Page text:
How to Achieve an Ideal Micro Learning Module
First, let’s define this semi-new term to the industry. Because it’s kind of new, you’ll find a few opinions about it. I’ll just keep it simple for us.
What Is Micro Learning?
Micro learning is making learning available to your audience in small chunks.
Why Use It?
This, my friend, is the bigger question. Micro learning will only help you if you know why you need it. Why are you trying to make things smaller for your learner? Here are some sample answers:
- Because we only have five minutes to learn this
- Because my students’ attention span only goes to five minutes
- Because if I show anything more than 30 seconds long, I lose people
- Because this is a quick update to a bigger module
Are Any of These Answers Right for Micro Learning?
All of them, really. All apply, depending on your goal. So again, if you want to get into micro learning and create a quick module, perfect. So long as you know why you’re creating it.
OK, So How Do You Build the Ideal Micro Learning Module?
- Start with your whole manual or module. Meaning, draft and storyboard your project to completion. This way, you’ll know the timing of it. Let’s say this is a 35-minute module.
- Decide on the important aspects of your module and divide your module into these topics. For the purposes of this example, we’ll say there are seven topics.
- Now you know you’ll have seven, 5-minute modules. Give them each a title.
- Make sure they flow with one another according to the draft you’ve made.
- Apply your instructional design expertise to each of these seven modules, never forgetting that they’re all one, comprehensive topic. Don’t leave anyone hanging from module to module, but it’s OK to have a good cliffhanger.
- Just as you would in a full module, figure out your visual, kinesthetic, reading, and auditory elements. Make it as comprehensive as you can for each module. This will make sure you capture as many of your learners’ styles as you can.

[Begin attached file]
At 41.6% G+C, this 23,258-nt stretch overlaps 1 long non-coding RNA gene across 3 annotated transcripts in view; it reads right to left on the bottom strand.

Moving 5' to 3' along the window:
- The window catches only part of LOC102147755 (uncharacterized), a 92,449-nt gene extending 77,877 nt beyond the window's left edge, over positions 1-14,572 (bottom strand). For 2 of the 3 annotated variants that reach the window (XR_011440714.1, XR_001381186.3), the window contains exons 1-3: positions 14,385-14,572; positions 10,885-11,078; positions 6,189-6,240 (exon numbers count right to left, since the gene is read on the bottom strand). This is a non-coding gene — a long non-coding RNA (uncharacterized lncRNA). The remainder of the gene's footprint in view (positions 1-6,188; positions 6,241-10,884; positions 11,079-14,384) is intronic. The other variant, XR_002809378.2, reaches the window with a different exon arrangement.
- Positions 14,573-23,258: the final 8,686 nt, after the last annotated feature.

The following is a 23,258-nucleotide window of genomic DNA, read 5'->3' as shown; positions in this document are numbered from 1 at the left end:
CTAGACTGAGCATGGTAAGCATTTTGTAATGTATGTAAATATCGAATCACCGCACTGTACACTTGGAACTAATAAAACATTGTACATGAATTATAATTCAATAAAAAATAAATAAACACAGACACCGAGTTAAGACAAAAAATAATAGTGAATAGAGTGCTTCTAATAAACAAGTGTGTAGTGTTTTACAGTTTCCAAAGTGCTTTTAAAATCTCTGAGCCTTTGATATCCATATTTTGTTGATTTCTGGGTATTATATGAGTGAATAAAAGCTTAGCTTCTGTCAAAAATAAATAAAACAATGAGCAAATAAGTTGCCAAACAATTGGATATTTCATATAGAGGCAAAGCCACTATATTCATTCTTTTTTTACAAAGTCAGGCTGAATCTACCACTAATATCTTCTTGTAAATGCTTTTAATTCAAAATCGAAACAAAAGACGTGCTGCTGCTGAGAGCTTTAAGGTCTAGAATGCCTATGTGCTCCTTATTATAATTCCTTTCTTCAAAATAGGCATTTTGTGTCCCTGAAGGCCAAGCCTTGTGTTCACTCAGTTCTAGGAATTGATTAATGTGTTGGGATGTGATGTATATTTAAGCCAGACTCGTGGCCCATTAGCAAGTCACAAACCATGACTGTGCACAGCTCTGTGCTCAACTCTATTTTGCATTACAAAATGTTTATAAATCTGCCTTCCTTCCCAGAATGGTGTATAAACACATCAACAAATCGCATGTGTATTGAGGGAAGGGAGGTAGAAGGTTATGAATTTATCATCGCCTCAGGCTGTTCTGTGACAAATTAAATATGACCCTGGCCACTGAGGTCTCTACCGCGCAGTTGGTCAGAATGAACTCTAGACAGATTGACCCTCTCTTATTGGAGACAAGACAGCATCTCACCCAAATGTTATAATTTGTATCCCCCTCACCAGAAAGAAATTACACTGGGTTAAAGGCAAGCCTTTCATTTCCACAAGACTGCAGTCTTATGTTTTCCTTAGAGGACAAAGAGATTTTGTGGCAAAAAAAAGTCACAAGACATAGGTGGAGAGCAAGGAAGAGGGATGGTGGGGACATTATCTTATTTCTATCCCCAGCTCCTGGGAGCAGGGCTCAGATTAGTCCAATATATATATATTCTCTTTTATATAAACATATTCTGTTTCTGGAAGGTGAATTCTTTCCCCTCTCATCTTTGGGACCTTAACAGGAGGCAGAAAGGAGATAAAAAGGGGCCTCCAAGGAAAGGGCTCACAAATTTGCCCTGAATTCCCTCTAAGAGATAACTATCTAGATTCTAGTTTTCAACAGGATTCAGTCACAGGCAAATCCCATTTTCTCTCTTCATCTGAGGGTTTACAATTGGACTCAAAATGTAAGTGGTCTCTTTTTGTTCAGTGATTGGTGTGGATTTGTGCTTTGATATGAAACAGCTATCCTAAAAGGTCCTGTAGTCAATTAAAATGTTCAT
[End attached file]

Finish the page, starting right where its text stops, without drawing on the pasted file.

What Not to Do
Here’s what we wouldn’t recommend:
- Don’t make your full module for 35 minutes, and then split it in a video editor in seven parts. This isn’t delivering learning to your student. It’s a seven-part splice. In fact, you may lose them by the second splice if it’s disconnected. Each part should be holistic, not a simple split from a whole.
- Don’t make Part 1 for your kinesthetic learners, and then Part 2 for your auditory learners, and then Part 3 for your visual learners, and then Part 4 for your readers. Have each part touch on the different modalities. This way, each module captures a good chunk of your learners at once.
A Small Admission…
Micro learning isn’t for everyone, but it is a sign of the times. Perhaps we’re too busy to sit down for 30 minutes and learn something. Maybe we need it in 3-minute increments so that we know what we’re up against in between meetings or even at lunch.
Some of us look at the time bar before starting any video to see if we have time for it.
But not everyone does.
Know Your Audience
How to know if micro learning is for your team? The biggest teller of whether you need it is your learner’s feedback. So, ask. Make a sample module. Your learner will let you know if it was too short or too long.
Speaking About Learning Engagement
Whether it’s a 5-minute module or a 4-hour class, you’ll lose your audience if they’re bored. I’ll single myself out as the writer and admit that I absolutely need to be interested in what you’re saying, if you want to keep me.
If you believe that because I bought your class I’ll rave about your program, you’re wrong. If your program is boring in the first five minutes, I’ll never complete the module. Further, I’ll never buy from you again. And, ouch: I’ll never tell my friends.
I know, that was tough…
How Do We Know All of This?
As instructional designers, it is our responsibility that learning modules, whether five minutes or 55 minutes, carry comprehensive learning modalities in them. It is also our job to constantly learn about what fires up people, keep up with the industry and with humanity, and apply our findings to instructional design.
If we really want people to learn what we’re teaching, let’s pay attention to them, not just to the latest and greatest of today. Because at the end of the day, what hasn’t changed in the world, is having a good teacher who sincerely wants to make the topic engaging for the student.
Who Are We?
We are Miranda Park Learning, your instructional design services experts. When you’re ready for micro learning services, contact Cassy Huidobro at 720-722-9998 or via email at [email protected]. We’ll ensure your learner completion rate isn’t necessarily because of timing, but because of engagement.
Picture: Andrea Piacquadio from Pexels
This blog was made by Miranda Park Learning and has been verified as unique by Copyscape.